At the top of that list is bringing back a strategy that was available until 2016. Under that rule, if a disabled individual was not deemed competent to own property but could live independently, the family could set up an inter-vivos trust to own a home for the individual. However, when inter-vivos trust rules were tightened to prevent foreign home buyers from claiming the principal residence capital gains exemption, people with disabilities living in homes owned through inter-vivos trusts lost that exemption as well.

“What they inadvertently did is they got rid of the planning tool for someone with a special-needs child,” Mr. Weissman says. “You can still purchase the home for your child, but if it’s sold, it’s not the child’s home – it’s yours … [Any] increase in value is going to be taxable, and that’s money that would be needed to look after the child.”

“It was just too broad a stroke of the paintbrush,” adds Mr. Pope. “There should be an exemption for people with disabilities who reside in the home owned by the inter-vivos trust, and the reason that this would be fair is that you can still do this for your child with a testamentary trust … This seems somehow an inequity to me and illogical.”

Mr. Weissman and Mr. Pope also would like to see the government revisit the DTC rules. Among other requirements, an impairment must be both prolonged – lasting or expected to last for a continuous period of at least 12 months – and present at least 90 per cent of the time for a person to qualify for the DTC.

“For a lot of people with bipolar disorder, it’s episodic but they’re always living with it, their family’s always living with it [and] they don’t know when they’re going to have an episode. Same thing with someone with epilepsy,” Mr. Weissman says. “[The DTC] was revised several years ago to try to be more inclusive of people with what I’ll call ‘invisible disabilities,’ but they’ve never gone far enough.”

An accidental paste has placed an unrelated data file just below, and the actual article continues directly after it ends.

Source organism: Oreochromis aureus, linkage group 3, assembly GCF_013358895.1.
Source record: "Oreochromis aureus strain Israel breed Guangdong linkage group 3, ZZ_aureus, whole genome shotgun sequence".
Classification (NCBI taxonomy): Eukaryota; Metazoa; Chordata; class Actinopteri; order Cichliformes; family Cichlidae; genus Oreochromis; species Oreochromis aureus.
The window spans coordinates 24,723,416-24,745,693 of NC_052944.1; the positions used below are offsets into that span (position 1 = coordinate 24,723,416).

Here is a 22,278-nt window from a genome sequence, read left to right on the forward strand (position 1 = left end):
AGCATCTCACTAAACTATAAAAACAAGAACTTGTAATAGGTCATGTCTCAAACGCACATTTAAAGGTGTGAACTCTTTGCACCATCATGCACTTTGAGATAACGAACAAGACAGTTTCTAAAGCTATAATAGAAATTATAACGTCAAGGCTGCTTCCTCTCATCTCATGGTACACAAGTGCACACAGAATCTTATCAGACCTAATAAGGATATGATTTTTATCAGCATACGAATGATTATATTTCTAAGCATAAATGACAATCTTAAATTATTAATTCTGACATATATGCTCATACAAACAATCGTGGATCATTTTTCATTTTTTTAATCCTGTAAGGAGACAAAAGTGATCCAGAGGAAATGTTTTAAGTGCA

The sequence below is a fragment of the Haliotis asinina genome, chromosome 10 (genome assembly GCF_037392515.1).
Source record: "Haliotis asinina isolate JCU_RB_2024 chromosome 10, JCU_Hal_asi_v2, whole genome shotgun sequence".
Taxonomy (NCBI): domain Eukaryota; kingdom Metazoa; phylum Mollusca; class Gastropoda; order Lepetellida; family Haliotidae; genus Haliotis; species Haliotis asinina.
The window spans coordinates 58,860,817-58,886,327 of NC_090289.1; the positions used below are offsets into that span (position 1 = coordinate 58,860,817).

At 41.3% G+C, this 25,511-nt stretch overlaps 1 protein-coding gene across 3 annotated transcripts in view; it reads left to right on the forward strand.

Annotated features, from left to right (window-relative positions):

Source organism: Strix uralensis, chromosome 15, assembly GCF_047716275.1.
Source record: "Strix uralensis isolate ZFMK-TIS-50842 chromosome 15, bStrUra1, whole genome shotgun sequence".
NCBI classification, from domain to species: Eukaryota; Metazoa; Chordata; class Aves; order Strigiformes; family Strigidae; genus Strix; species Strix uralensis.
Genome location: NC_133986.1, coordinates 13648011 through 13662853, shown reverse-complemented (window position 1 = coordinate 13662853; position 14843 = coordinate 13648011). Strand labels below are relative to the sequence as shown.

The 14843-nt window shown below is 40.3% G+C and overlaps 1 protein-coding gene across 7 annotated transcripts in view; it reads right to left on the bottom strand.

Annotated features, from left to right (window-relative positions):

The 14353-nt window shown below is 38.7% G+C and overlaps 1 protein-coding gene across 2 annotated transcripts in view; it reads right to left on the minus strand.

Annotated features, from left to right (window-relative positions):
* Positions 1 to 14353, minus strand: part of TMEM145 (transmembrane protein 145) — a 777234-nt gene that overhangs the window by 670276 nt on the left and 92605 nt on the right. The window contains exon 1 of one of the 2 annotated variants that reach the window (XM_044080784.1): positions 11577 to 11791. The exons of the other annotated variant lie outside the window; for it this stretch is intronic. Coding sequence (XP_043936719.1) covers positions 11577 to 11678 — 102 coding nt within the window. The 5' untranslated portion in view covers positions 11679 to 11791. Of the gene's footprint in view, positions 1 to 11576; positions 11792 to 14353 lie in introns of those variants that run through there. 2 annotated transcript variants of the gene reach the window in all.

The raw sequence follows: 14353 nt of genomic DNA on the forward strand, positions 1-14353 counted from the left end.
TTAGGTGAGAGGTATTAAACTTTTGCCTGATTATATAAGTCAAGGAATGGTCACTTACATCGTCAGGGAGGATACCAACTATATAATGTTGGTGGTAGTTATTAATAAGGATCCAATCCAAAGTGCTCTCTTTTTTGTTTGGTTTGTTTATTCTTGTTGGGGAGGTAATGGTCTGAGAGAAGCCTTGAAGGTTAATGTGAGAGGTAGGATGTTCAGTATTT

The DTC requirements are critically important because whether someone qualifies for it has implications that go far beyond modest tax savings, says Mr. Weissman.

“The main benefit of the disability tax credit isn’t actually the credit,” he says. “The disability tax credit is really the key that opens up a lot of tax measures that are geared toward people with disabilities. So, being allowed the credit, even if you’re not paying taxes, is very important.”

Navigating the evolving legal and legislative landscape to create the best possible plans for clients with disabilities can be complex, but this is an area advisors have no choice but to tackle head-on. After all, as the population ages, the number of people with disabilities is expected to increase.

“When you look at disability planning, you and I will be disabled at some point if we’re lucky enough [to live that long],” says Peter Merrick, a financial planner at in Toronto. “This type of planning really applies to everybody.”

That doesn’t mean advisors have to become specialists in dealing with disability-related issues. Instead, Mark Halpern, chief executive officer and founder of Markham, Ont.-based Inc., suggests advisors can position themselves at the centre of a network of experts.

“You don’t have to become an expert in this. You have to be able to talk about it, you have to be able to ask the right questions, and you have to have the right resources to turn somebody toward,” Mr. Halpern emphasizes. “The one thing you can’t do is ignore it. There’s just too much on the line.”